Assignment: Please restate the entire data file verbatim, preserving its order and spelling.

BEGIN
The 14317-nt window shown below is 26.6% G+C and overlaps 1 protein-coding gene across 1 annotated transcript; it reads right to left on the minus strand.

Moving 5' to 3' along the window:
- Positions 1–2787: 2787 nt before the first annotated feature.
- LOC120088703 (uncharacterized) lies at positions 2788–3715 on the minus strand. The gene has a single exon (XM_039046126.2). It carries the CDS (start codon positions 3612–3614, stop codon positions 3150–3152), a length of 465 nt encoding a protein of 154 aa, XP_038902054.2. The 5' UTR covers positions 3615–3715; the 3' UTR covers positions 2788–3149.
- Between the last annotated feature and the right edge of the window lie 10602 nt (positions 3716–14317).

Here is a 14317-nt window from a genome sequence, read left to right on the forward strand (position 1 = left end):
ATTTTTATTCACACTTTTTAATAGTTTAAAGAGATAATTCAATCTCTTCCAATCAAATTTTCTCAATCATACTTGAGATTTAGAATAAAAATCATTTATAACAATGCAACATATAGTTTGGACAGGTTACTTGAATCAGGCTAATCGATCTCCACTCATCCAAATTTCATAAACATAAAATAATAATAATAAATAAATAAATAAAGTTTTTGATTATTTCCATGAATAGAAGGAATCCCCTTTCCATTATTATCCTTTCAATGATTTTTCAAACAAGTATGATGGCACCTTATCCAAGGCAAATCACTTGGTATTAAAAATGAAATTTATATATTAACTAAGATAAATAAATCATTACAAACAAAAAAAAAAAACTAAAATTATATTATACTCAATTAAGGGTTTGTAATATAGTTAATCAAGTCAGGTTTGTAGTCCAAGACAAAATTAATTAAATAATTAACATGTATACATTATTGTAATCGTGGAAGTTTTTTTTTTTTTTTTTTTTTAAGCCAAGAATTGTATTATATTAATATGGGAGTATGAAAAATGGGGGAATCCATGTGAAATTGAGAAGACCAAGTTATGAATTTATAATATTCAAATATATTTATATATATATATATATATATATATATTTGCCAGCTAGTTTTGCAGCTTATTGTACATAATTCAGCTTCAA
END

The 14317-nt window shown below is 26.6% G+C and overlaps 1 protein-coding gene across 1 annotated transcript; it reads right to left on the minus strand.

Moving 5' to 3' along the window:
- Positions 1–2787: 2787 nt before the first annotated feature.
- LOC120088703 (uncharacterized) lies at positions 2788–3715 on the minus strand. The gene has a single exon (XM_039046126.2). It carries the CDS (start codon positions 3612–3614, stop codon positions 3150–3152), a length of 465 nt encoding a protein of 154 aa, XP_038902054.2. The 5' UTR covers positions 3615–3715; the 3' UTR covers positions 2788–3149.
- Between the last annotated feature and the right edge of the window lie 10602 nt (positions 3716–14317).

Here is a 14317-nt window from a genome sequence, read left to right on the forward strand (position 1 = left end):
ATTTTTATTCACACTTTTTAATAGTTTAAAGAGATAATTCAATCTCTTCCAATCAAATTTTCTCAATCATACTTGAGATTTAGAATAAAAATCATTTATAACAATGCAACATATAGTTTGGACAGGTTACTTGAATCAGGCTAATCGATCTCCACTCATCCAAATTTCATAAACATAAAATAATAATAATAAATAAATAAATAAAGTTTTTGATTATTTCCATGAATAGAAGGAATCCCCTTTCCATTATTATCCTTTCAATGATTTTTCAAACAAGTATGATGGCACCTTATCCAAGGCAAATCACTTGGTATTAAAAATGAAATTTATATATTAACTAAGATAAATAAATCATTACAAACAAAAAAAAAAAACTAAAATTATATTATACTCAATTAAGGGTTTGTAATATAGTTAATCAAGTCAGGTTTGTAGTCCAAGACAAAATTAATTAAATAATTAACATGTATACATTATTGTAATCGTGGAAGTTTTTTTTTTTTTTTTTTTTTAAGCCAAGAATTGTATTATATTAATATGGGAGTATGAAAAATGGGGGAATCCATGTGAAATTGAGAAGACCAAGTTATGAATTTATAATATTCAAATATATTTATATATATATATATATATATATATATTTGCCAGCTAGTTTTGCAGCTTATTGTACATAATTCAGCTTCAA